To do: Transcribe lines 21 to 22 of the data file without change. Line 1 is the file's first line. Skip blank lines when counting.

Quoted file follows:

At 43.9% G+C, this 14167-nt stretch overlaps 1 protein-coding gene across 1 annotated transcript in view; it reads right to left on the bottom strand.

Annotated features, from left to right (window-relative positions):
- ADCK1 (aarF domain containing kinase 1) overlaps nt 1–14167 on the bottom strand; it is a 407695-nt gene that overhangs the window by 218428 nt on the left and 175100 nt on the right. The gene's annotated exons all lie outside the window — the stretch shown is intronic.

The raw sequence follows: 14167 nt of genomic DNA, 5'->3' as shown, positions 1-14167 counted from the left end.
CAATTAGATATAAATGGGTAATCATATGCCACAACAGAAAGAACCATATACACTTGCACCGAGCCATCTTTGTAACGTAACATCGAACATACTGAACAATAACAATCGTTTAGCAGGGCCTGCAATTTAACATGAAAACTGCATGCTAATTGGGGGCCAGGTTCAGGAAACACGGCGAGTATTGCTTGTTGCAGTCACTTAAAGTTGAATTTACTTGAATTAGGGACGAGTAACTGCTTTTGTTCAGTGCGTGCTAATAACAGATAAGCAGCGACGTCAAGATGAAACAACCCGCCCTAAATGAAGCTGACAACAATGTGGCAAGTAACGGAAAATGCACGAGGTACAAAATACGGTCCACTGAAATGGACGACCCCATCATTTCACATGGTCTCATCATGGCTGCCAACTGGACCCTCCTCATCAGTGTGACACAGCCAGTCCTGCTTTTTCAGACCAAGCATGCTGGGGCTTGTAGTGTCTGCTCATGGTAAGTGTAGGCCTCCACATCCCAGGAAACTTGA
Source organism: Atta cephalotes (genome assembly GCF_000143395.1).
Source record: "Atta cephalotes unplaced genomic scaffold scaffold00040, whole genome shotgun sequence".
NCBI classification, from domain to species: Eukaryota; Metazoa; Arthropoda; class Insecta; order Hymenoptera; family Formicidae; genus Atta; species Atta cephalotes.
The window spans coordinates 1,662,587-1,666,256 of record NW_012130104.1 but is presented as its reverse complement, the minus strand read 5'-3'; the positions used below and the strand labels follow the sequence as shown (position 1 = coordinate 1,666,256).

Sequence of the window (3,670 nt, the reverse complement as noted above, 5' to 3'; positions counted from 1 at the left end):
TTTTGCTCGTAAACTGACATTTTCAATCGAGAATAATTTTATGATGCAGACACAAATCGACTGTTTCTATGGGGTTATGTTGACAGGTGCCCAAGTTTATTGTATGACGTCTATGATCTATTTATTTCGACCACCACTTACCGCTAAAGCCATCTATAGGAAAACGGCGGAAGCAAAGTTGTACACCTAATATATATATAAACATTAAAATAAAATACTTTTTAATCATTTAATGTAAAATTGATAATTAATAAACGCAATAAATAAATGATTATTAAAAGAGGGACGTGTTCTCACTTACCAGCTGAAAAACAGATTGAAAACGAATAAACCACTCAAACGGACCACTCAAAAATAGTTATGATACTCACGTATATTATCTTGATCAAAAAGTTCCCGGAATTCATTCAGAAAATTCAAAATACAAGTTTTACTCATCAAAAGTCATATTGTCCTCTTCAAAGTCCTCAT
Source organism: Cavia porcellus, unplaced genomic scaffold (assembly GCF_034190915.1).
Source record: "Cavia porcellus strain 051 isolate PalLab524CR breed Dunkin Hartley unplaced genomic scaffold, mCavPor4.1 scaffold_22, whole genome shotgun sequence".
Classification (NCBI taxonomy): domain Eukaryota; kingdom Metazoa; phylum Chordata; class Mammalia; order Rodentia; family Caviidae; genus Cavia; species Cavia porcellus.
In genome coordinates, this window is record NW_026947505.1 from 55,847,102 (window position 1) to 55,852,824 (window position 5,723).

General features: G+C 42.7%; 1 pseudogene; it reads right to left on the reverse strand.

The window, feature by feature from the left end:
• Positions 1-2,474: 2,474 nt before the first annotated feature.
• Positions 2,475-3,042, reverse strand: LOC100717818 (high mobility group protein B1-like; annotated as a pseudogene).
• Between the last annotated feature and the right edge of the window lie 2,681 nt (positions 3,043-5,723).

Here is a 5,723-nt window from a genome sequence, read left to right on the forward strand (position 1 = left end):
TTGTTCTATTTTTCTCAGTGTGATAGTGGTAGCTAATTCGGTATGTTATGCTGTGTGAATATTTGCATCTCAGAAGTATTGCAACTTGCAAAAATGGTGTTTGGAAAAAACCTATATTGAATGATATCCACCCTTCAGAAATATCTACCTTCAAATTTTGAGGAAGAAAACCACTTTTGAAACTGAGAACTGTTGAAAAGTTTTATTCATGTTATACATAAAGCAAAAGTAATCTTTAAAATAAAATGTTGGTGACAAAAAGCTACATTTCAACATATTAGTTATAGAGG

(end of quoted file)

Here is a 5,723-nt window from a genome sequence, read left to right on the forward strand (position 1 = left end):
TTGTTCTATTTTTCTCAGTGTGATAGTGGTAGCTAATTCGGTATGTTATGCTGTGTGAATATTTGCATCTCAGAAGTATTGCAACTTGCAAAAATGGTGTTTGGAAAAAACCTATATTGAATGATATCCACCCTTCAGAAATATCTACCTTCAAATTTTGAGGAAGAAAACCACTTTTGAAACTGAGAACTGTTGAAAAGTTTTATTCATGTTATACATAAAGCAAAAGTAATCTTTAAAATAAAATGTTGGTGACAAAAAGCTACATTTCAACATATTAGTTATAGAGG